And there were those God loves his little girl miracles. I ate fried chicken, Italian food, flourless chocolate cake & chocolate mousse, and still managed to lose two pounds. Still scratching my head on that one, but I think it had to do with moving around a lot more than my days at the computer.

 The craziest thing that happened was meeting up with a piece of my past.

A fellow attendee caught my attention and I read his nametag which had his rather common first and last name and his location. I did some engineering math (OK just 1+1). Familiar name plus town where my alma mater is located. So I said to him, “You taught me FORTRAN77 back in the fall of 1991.” Yes, one of my college professors was a fellow attendee!

And the best thing was how God spoke to me.

As part of the keynote address, we were given prayer cards with phrases on them to pray over the conference. I’ve been listening to The Count of Monte Cristo as I work through the BBC’s 100 Best Novels list. It’s famous not for its first but last line. “Wait and hope”. Comforting words as I come out of a season of discouragement.

My prayer card said Joy and Peace with Romans 15:13. I grabbed my tablet and looked up the verse. “May the God of hope fill you with all joy and peace in believing, so that by the power of the Holy Spirit you may abound in hope.” Romans 15:13 (ESV)

It was neither joy nor peace that struck me but the word “HOPE” as in the God of hope. I left the conference with “Wait and Hope”. My time is coming. I don’t know when, and I don’t know what “my time” will look like, but I am excited. All I can say from little events that happened at the conference is that is will be unexpected and beyond my imagination!

 The by-products of hope are peace and joy. I left the conference with both.

I’m Calling the Game in the Third Quarter. My Favorite Book of 2013

Yes, we’re only 2 days into the fourth quarter of 2013 but I think I can call my favorite book of 2013. Robert Treskillard’s Merlin’s Blade. Not that the choice was easy but that it’s just “that story”. For me, the best book I read has to be well-written. Have a story world that loses me in it even if it’s a real and modern location. The characters have to resonate deep inside. The supporting cast has to be a well-rounded and interesting. Teenage Merlin grabbed a hold of me and held me tighter than the stone to the druidow. Nearly blind he navigates his world on his own. He’s strong in his faith despite the druidow making it difficult for him. And there’s his sweet crush on Natalenya.

Last year my two picks were Kat Heckenbach’s Finding Angel and Siri Mitchell’s Love’s Pursuit. Not surprisingly, Kat’s Seeking Unseen and Siri’s Unrivaled floated near the top. Others that were highlights of 2013 were pretty much any of Julie Lessman’s Daughters of Boston Series. I think I read all six back to back.

Another author I started reading this year is Jill Williamson. All three New Recruit books rank up there too. Project Gemini was my favorite of the trio and my second place contender. Mostly because it’s what I call an 8-star book. One that because of character, location, etc. it earns an automatic 3 stars, but the author deserves to earn stars for writing well. The book is YA and takes place on Okinawa, where I spent the summer of 2003. It was like a 10-year anniversary celebration revisiting this Japanese island.

So unless things change between now and January 1, 2014, you know the score.

Planes, Planes, Planes, and Minivans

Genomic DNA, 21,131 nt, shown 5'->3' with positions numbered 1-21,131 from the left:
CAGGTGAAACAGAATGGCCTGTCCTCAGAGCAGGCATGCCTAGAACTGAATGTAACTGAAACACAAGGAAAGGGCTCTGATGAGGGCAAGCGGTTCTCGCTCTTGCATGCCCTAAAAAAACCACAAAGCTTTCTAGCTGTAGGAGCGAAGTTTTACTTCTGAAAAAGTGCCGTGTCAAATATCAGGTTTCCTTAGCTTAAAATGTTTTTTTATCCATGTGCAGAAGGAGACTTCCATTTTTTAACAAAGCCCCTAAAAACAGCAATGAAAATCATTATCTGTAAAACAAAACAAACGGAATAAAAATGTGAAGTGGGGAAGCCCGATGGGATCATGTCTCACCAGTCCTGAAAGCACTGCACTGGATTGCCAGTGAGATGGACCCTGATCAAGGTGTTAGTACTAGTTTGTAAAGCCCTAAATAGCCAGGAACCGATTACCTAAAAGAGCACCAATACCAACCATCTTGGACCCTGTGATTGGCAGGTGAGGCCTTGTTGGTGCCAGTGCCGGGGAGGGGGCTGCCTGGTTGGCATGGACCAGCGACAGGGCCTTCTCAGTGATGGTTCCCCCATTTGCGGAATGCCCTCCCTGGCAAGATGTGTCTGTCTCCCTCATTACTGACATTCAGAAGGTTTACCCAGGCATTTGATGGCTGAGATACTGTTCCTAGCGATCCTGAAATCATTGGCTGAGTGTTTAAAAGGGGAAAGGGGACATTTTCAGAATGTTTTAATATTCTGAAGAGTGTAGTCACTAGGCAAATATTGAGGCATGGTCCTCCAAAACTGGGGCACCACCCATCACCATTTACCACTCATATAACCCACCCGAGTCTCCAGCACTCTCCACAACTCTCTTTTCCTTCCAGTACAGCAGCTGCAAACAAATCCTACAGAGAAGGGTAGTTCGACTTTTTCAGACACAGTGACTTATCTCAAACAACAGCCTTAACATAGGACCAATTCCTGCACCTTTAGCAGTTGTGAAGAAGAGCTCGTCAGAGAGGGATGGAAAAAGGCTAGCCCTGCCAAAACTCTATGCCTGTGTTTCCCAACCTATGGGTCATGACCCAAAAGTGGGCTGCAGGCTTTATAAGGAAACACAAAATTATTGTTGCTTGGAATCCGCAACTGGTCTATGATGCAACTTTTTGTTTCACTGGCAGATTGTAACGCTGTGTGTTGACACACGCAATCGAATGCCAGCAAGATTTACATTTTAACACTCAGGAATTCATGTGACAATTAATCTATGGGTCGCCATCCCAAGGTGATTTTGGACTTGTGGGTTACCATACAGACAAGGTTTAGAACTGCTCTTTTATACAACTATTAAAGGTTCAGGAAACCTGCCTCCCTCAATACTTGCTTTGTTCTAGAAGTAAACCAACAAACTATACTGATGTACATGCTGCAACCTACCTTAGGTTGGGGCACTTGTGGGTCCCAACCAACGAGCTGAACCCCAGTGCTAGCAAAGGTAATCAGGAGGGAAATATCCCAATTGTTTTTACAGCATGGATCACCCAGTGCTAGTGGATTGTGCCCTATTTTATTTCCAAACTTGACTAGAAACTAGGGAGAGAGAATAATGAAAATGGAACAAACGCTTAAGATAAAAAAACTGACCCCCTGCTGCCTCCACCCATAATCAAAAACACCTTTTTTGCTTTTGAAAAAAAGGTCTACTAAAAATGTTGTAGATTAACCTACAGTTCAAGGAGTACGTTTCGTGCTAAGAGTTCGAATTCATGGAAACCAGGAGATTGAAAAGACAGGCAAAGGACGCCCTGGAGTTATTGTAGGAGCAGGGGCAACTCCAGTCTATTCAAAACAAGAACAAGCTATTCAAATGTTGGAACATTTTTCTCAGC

I’m digressing from my usual reading update and reporting in on my journey to the ACFW Conference in Indianapolis. I grew up in Indiana, so the conference offers a good excuse to visit family. I got a great airfare that allowed me to depart from our small town airport. I love the flight on a 19-passenger Beechcraft to Phoenix. My original flight was cancelled a couple of weeks ago, so I ended up with a 9-hour layover.
Sky Harbor Airport has these cool seats with plugs and free WiFi. With a never ending to-do list, time flew by. I took the red-eye to Philadelphia then in to Indianapolis and had my sister pick me up. Quality time with my BFF! We live cross-country from each other, so we only see each other a couple of times a year. We got into town in time for a ministry fair at church where I got to catch up with family friends. I got together with several of my high school friends for dinner.

Over the next few days, I’ll get to see  my niece’s volleyball game, get my haircut by another friend, ride bikes with my parents, and visit my 89-year-old grandfather. At the conference, I’ll have the opportunity not only to pitch my story but to attend classes to improve my craft and meet in person my writing friends. I’m really looking forward to the entire experience.

On Holiday

Last week I borrowed my title from Jimmy Buffett, this week it’s Green Day. Except, it’s really because today is Labor Day and I’m on holiday. We took a road trip although by the time this posts, I’ll probably be back home. I’m enjoying the extra day off reading and writing. The car ride is perfect for me to plug in the power inverter and power up the laptop for some writing time. It’s also a good excuse for me to read. I just finished what may be my favorite book of 2013, which is the subject of my next post.

The book has given me a bit of a literary hangover. I can’t quite decide what to read next. I’m going for Diana Sharple’s Running Lean because I checked it out of the library, so I need to read it within 2 weeks. However, there are several books vying for my precious reading time. A suspense novel that sounds creepy good. Two different fantasies, two World War II novels one by a favorite author and another by an author I’ve been dying to read. Did I mention the quirky funny sci fi book and a YA trilogy that has been on the TBR list for at least a year? What wasn’t listed? Any of those Top 100 books. On that front, my daughter and I are making great progress on Winnie-the-Pooh and The House at Pooh Corner.